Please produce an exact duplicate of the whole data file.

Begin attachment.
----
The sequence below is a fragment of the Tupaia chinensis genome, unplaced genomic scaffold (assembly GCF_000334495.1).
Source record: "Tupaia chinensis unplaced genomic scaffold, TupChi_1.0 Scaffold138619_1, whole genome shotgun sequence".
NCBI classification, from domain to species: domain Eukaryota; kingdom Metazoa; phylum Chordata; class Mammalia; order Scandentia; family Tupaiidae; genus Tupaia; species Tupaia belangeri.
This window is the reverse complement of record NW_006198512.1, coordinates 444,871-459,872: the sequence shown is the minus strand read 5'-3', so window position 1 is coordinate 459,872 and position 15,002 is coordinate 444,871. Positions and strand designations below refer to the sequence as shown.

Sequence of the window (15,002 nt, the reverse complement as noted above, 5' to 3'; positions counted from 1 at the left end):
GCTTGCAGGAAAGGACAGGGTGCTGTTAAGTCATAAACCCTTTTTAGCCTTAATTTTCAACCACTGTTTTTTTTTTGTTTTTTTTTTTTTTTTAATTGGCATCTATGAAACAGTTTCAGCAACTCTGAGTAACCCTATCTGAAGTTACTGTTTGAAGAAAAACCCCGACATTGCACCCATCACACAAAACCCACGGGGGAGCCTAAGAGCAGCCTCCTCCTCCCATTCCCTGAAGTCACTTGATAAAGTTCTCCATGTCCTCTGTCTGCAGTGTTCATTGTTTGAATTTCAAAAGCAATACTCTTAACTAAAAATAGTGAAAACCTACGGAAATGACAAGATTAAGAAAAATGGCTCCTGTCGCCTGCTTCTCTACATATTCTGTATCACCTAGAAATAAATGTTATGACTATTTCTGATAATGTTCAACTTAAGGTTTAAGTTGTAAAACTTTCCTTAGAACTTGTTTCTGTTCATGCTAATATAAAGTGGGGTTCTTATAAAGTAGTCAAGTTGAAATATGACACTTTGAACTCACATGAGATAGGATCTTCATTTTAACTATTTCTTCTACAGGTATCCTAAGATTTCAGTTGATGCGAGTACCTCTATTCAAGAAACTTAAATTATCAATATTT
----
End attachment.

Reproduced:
The sequence below is a fragment of the Tupaia chinensis genome, unplaced genomic scaffold (assembly GCF_000334495.1).
Source record: "Tupaia chinensis unplaced genomic scaffold, TupChi_1.0 Scaffold138619_1, whole genome shotgun sequence".
NCBI classification, from domain to species: domain Eukaryota; kingdom Metazoa; phylum Chordata; class Mammalia; order Scandentia; family Tupaiidae; genus Tupaia; species Tupaia belangeri.
This window is the reverse complement of record NW_006198512.1, coordinates 444,871-459,872: the sequence shown is the minus strand read 5'-3', so window position 1 is coordinate 459,872 and position 15,002 is coordinate 444,871. Positions and strand designations below refer to the sequence as shown.

Sequence of the window (15,002 nt, the reverse complement as noted above, 5' to 3'; positions counted from 1 at the left end):
GCTTGCAGGAAAGGACAGGGTGCTGTTAAGTCATAAACCCTTTTTAGCCTTAATTTTCAACCACTGTTTTTTTTTTGTTTTTTTTTTTTTTTTAATTGGCATCTATGAAACAGTTTCAGCAACTCTGAGTAACCCTATCTGAAGTTACTGTTTGAAGAAAAACCCCGACATTGCACCCATCACACAAAACCCACGGGGGAGCCTAAGAGCAGCCTCCTCCTCCCATTCCCTGAAGTCACTTGATAAAGTTCTCCATGTCCTCTGTCTGCAGTGTTCATTGTTTGAATTTCAAAAGCAATACTCTTAACTAAAAATAGTGAAAACCTACGGAAATGACAAGATTAAGAAAAATGGCTCCTGTCGCCTGCTTCTCTACATATTCTGTATCACCTAGAAATAAATGTTATGACTATTTCTGATAATGTTCAACTTAAGGTTTAAGTTGTAAAACTTTCCTTAGAACTTGTTTCTGTTCATGCTAATATAAAGTGGGGTTCTTATAAAGTAGTCAAGTTGAAATATGACACTTTGAACTCACATGAGATAGGATCTTCATTTTAACTATTTCTTCTACAGGTATCCTAAGATTTCAGTTGATGCGAGTACCTCTATTCAAGAAACTTAAATTATCAATATTT